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Policing in chaos - Government agencies operating in silos, says security expert

Published:Monday | March 12, 2018 | 12:00 AMPaul Clarke/Gleaner Writer
Lieutenant Commander George Overton (right), director of operations at Guardsman Group and former president of the Jamaica Society for Industrial Security, addresses a Jamaica Under Labour Stakeholder Forum as security expert Robert Finzi-Smith looks on.

Security expert, retired Lieutenant Commander George Overton, says the lack of a streamlined government communication apparatus is at the root of much of Jamaica's crime and social problems, as it allows criminals the space to retool and reorient their organisation in their effort to remain a step ahead of law enforcement.

"Urgency is of importance, but when you look at what is needed in fighting crime and violence in Jamaica, to restore law and order, it's the lack of what I call a 'joined-up Government' that is at the root of much our problems," said Overton.

"The Government was elected into power with the realisation that crime, violence and disorder in our society were some of the major issues that faced them because it was part of the discussion on the campaign trail," he continued.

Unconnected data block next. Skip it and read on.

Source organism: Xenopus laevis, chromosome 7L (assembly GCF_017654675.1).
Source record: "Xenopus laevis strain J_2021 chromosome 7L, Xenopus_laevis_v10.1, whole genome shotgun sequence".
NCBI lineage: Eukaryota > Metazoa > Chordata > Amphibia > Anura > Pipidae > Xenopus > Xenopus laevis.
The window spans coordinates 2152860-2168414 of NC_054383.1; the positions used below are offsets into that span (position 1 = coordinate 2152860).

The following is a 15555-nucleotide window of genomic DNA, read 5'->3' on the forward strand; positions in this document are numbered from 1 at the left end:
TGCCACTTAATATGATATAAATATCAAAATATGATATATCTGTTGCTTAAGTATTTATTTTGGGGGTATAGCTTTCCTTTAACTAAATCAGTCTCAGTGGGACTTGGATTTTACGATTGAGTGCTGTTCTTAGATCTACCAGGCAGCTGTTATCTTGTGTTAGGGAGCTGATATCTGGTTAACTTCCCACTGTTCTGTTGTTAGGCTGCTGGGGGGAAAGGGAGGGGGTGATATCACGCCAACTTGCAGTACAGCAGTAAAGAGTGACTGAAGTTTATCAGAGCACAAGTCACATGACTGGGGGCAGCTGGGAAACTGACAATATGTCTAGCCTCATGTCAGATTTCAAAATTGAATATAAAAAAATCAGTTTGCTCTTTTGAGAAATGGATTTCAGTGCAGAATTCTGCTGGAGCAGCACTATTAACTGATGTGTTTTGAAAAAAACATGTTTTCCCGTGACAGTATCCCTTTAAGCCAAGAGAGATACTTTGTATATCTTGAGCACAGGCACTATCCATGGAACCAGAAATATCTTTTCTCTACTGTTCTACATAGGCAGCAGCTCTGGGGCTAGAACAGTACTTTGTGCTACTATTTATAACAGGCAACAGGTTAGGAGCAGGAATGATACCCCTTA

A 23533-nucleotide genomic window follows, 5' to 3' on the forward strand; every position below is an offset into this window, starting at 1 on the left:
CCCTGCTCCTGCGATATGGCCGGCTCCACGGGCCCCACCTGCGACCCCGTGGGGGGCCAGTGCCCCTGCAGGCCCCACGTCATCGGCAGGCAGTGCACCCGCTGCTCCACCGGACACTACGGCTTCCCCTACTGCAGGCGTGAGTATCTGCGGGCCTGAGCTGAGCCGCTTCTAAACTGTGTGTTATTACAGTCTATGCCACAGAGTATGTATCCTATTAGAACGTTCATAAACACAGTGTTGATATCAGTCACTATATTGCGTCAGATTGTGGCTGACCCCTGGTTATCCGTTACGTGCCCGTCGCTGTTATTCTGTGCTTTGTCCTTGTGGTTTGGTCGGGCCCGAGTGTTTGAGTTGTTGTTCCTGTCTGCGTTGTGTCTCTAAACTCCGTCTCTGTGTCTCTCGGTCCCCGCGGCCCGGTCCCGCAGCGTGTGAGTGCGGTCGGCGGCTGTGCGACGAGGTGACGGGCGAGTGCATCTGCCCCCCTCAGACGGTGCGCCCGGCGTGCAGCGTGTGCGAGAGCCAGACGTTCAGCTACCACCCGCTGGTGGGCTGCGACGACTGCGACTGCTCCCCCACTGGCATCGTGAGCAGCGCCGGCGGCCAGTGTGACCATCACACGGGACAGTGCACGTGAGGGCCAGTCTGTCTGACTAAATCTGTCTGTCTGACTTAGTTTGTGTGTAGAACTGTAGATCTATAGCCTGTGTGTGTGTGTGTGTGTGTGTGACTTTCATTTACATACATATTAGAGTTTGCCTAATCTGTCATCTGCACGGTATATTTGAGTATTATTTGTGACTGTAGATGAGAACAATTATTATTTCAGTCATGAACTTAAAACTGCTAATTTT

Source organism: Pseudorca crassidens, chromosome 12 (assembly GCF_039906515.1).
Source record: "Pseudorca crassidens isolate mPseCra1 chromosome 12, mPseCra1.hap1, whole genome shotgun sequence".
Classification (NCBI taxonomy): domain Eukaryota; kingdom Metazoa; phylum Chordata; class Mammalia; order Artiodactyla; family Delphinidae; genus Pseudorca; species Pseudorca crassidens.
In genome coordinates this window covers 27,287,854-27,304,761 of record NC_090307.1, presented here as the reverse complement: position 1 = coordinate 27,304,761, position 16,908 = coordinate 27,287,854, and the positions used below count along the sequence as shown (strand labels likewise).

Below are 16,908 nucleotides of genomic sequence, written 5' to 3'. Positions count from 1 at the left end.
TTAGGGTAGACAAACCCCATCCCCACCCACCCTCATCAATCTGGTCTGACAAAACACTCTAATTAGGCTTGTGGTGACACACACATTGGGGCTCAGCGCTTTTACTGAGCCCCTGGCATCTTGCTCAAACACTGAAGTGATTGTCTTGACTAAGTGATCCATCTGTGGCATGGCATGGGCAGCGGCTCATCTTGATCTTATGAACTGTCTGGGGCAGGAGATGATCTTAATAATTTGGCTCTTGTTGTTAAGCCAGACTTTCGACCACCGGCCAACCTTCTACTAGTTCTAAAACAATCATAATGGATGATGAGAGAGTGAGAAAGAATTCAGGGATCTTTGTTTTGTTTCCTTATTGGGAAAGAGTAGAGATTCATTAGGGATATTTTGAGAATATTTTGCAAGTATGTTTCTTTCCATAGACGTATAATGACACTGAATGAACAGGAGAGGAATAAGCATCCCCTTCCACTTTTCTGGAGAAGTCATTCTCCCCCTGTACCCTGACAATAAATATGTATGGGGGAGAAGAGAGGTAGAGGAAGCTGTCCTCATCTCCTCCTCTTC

He said, therefore, that the Jamaica Labour Party (JLP) would have reasonably expected that they entered the seat of Government with a plan in hand as to how they were going to tackle this situation.

The former army man reasoned that although legislative steps have been taken and posts created to address the problem since Andrew Holness led the JLP to a narrow victory at the polls, more is needed to assuage Jamaicans that the Government has a workable plan of action in relation to the burgeoning crime situation.


"I do not feel the urgency or the pace that is necessary (of the Government's attempt at reining in crime and violence)," Overton said during a recent Jamaica Under Labour Stakeholder Forum, hosted recently at The Gleaner's North Street, Kingston offices.

"Time waits on no man, and as we take time to develop and be deliberate on things going forward, so are the criminal organisations retooling, reorienting and changing their tact, as they understand where we are going as the law-abiding part of society," he said.

Overton said that the practice of issuing licences for vending in already-crowded spaces and providing licences for more taxis in the already-saturated sector, which, he insists only lends itself to chaos and disorder, are a prerequisite for criminal activities.

"We are issuing vending licences in spaces that cannot accommodate. Where is the communication between national security, local government and all of the other agencies? Where is joined-up Government?"

He added: "We have these silos that do not talk to each other and that has got to change quickly."